Since Monday, seven graphic designers have taken over a studio in Rotterdam as part of the Wereld van de Witte de With festival to make prints using only traditional techniques – as the festival website puts it the space is: “filled with everything that makes designers drool: paint, ink, lots of paper and a real mimeograph.” The group has been documenting the process on their website and from tomorrow the public will be able to see just what Bas Koopmans, Matteo Venet, Timon van der Hijden, Koen Taselaar, Freshco, Yorit Kluitman and Jaron Korvinus have been up to. We dragged Bas out of the studio to answer a couple of questions.
Hi Bas. Tell us about the Letterproeftuin project? How did it come about?
Letterproeftuin is an initiative by Jaron, Yorrit and Timon. They started it a year ago and this is the second edition. The idea is that they invite a couple of designers to work in a project space for a week, exploring self-made printing techniques. After a week of experiments, the space is filled with all the work that is made during the week.
What have you learned during the week so far?
Haha, I guess the biggest thing we’ve learned this week is that printing 2,500 copies of a multiple colour 36 page booklet on a Riso stencil copier, is a hell of a job!
Besides that I guess what we all noticed is that when you go into a week like this blankly, with no ideas, with every step you take you get a tonne of new ideas. There is a constant back and forth of idea’s upon ideas. It’s a nice interactive vibe going on. Oh and yes – using copy-machine ink for manual printing makes your hands turn black for at least a week!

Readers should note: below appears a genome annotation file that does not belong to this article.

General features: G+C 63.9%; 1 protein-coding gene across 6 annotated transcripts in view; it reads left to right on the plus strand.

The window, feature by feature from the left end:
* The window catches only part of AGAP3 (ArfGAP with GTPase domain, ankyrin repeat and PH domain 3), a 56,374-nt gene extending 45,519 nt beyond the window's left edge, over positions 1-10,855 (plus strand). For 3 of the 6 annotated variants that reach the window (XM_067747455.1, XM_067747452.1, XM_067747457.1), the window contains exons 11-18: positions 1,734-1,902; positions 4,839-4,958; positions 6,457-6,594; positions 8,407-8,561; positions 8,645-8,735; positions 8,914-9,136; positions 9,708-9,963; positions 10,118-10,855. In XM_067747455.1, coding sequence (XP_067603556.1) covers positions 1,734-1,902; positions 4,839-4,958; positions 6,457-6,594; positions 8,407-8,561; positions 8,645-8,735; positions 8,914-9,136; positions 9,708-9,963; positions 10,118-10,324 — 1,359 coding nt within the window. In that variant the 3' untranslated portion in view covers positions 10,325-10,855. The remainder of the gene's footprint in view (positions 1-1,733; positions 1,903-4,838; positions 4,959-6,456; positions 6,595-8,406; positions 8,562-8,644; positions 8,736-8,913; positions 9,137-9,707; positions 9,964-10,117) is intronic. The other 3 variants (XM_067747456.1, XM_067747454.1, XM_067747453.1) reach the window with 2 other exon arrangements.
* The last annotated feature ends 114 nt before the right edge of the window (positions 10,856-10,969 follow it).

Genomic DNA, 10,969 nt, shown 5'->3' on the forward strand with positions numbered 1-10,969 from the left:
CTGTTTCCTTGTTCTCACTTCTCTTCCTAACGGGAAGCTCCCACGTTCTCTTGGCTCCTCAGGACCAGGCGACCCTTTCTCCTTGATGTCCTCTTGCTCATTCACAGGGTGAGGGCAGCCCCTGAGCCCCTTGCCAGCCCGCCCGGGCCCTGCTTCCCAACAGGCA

How is the creative scene in The Netherlands at the moment?
I guess the scene is great. A lot of people are effected by the whole financial crash, or whining about it so they can ignore the payment deadline. But I guess thats also a good option for new initiatives.
- Enter your work for the chance to be an It’s Nice That Graduate of 2016!
- Kyle Weeks’ photos portray the traditional and contemporary identity of the Himba people
- Ace & Tate commissions Hanna Putz to launch its Creative Fund
- Smart geometry-led identity for east London venue Brilliant Corners by Studio Remote
- Superb designs by Bureau Mirko Borsche for Tush magazine
- Artist Mona Hatoum electrifies the senses in her first retrospective at the Tate Modern
- Don't Hug Me I'm Scared - an exclusive interview with Duck, Red Guy and Yellow Guy
- Yoshinori Mizutani captures the colourful, rain soaked commuters of Tokyo
- Poem Baker photographs the Jûngølā drag clowns of London’s Deptford
- Stack founder Steven Watson shares five of his top magazines
- Photography: New show at LCC shows young travelling communities of the 90s
- Hilarious and charming new Maynards Bassetts' Liquorice Allsorts ad by Jack Sachs